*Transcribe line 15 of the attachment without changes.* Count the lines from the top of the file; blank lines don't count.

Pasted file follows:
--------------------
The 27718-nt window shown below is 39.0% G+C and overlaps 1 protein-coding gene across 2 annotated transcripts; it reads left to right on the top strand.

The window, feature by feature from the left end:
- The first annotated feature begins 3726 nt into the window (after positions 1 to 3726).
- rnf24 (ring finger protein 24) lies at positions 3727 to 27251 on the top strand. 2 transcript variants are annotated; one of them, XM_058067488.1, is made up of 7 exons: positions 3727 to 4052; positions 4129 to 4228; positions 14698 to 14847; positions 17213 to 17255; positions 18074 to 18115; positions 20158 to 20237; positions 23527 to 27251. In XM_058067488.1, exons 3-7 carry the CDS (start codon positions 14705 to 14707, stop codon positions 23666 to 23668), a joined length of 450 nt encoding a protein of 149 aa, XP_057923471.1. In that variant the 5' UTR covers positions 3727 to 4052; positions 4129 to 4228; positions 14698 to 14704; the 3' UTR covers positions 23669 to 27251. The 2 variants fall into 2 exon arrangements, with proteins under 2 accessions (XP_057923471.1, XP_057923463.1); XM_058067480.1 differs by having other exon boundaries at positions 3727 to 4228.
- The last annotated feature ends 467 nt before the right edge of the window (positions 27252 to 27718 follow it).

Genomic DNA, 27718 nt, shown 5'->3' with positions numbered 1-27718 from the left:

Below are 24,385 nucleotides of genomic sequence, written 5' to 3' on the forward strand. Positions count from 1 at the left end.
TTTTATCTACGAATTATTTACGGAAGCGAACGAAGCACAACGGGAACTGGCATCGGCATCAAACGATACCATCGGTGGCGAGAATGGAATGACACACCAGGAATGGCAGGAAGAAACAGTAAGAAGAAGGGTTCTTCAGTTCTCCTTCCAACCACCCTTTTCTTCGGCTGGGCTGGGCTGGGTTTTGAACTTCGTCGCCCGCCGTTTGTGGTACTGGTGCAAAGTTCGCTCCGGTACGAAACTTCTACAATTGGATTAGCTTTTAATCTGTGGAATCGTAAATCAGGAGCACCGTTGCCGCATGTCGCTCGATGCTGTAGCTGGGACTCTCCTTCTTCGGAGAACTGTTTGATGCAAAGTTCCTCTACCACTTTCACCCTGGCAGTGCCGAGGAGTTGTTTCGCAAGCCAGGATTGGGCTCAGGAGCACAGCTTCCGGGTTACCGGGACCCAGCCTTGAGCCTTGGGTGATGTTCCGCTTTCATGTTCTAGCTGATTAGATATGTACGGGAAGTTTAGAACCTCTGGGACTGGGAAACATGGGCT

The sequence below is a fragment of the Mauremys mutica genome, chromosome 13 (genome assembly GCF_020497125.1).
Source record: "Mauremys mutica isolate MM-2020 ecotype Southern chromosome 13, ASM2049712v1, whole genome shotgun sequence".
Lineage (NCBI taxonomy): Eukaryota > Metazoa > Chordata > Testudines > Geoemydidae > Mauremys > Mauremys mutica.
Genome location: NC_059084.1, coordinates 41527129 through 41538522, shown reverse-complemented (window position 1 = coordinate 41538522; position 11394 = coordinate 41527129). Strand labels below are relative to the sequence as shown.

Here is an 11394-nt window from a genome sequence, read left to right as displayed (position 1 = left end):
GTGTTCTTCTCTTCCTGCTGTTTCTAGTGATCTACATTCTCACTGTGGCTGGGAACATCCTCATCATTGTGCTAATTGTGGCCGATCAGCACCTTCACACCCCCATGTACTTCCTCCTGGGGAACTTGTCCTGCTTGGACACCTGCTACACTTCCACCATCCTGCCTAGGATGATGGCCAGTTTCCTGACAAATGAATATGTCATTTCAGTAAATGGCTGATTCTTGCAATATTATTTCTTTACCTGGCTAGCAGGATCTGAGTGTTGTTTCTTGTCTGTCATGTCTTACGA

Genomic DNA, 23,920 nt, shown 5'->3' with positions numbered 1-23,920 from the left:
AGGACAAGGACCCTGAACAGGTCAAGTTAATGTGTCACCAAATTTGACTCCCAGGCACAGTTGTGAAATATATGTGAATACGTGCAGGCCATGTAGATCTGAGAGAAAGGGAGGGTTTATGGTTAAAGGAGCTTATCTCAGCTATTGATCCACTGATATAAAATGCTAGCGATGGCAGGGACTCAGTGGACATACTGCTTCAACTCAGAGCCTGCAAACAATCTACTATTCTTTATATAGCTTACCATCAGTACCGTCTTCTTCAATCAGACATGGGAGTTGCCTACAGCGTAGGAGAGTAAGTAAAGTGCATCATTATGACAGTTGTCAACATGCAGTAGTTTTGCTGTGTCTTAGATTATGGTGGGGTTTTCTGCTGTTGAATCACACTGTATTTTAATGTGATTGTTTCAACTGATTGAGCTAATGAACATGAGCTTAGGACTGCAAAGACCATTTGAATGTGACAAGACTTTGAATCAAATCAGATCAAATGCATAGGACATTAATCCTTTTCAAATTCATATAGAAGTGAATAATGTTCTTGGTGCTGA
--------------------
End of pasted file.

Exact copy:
Genomic DNA, 23,920 nt, shown 5'->3' with positions numbered 1-23,920 from the left: